A year and a half ago I attended a small, one day blog conference. I had only been blogging three months, so this was my first time interacting with other bloggers…and witnessing the buzz of companies hovering around bloggers with business cards in hand and likewise bloggers spinning from table to table, hoping to make a lasting connection.
Engage with bloggers, but don’t forget if this is not your first outreach. Yes, we receive a ton of pitches each day, but if we can remember you while we’re running our home, our family, and our business, you can remember us if we did something for you. For free. More than once.
Continuity: I understand that there is a very high turnaround rate for PR/marketing employees, and that even if your staffing remains the same, your blogger outreach team may not. However, I have very happily and proudly worked with some of the biggest names in the PR business who assign different staffers to work with me on continuing projects – sometimes even different offices across the country – and they always are professional enough to begin their e-mails: “Hi, my name is Joe Smith. I believe you worked with my colleague Jane Doe on this account.” It is so critical that the left hand knows what the right hand is doing because at the end of the day, you’re hoping that we respect your company enough to promote it to our audience.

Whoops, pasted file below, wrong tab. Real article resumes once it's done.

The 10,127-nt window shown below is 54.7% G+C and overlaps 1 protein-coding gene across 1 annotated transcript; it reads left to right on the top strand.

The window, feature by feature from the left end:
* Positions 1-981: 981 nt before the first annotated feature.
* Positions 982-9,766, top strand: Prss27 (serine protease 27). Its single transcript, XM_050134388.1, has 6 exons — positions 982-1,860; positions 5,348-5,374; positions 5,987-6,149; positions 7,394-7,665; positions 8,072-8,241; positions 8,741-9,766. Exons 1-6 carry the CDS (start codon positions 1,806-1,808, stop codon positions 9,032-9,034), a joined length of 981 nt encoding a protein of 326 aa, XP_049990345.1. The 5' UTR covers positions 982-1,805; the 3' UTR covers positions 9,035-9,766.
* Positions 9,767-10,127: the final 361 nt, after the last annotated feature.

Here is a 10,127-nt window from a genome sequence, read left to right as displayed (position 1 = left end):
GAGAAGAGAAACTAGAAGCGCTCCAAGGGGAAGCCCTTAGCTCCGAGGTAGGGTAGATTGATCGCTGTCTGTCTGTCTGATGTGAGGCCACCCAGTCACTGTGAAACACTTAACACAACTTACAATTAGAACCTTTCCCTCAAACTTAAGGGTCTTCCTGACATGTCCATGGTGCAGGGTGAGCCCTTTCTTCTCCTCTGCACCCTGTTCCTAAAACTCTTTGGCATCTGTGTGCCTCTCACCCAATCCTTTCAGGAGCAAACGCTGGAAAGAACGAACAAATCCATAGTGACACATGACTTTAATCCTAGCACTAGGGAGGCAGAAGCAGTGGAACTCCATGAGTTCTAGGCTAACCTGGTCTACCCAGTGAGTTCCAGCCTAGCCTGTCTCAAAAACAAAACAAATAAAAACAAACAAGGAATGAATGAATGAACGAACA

Love the Little Blogger: Clearly the company in this example took enough interest in what I was doing to attempt to bring me in on the ground level, but at some point they lost that interest in me….several times. Had they continued to keep me involved in their company, they would not need to ask me for a Twitter Party quote because most likely I would have been promoting them for free as a partner for the last 18 months. All of the top bloggers of today were the little bloggers of yesterday.
Bloggers, I’d love to hear from you. What else should companies take away from this story? What should bloggers learn? And do you have a similar story of your own?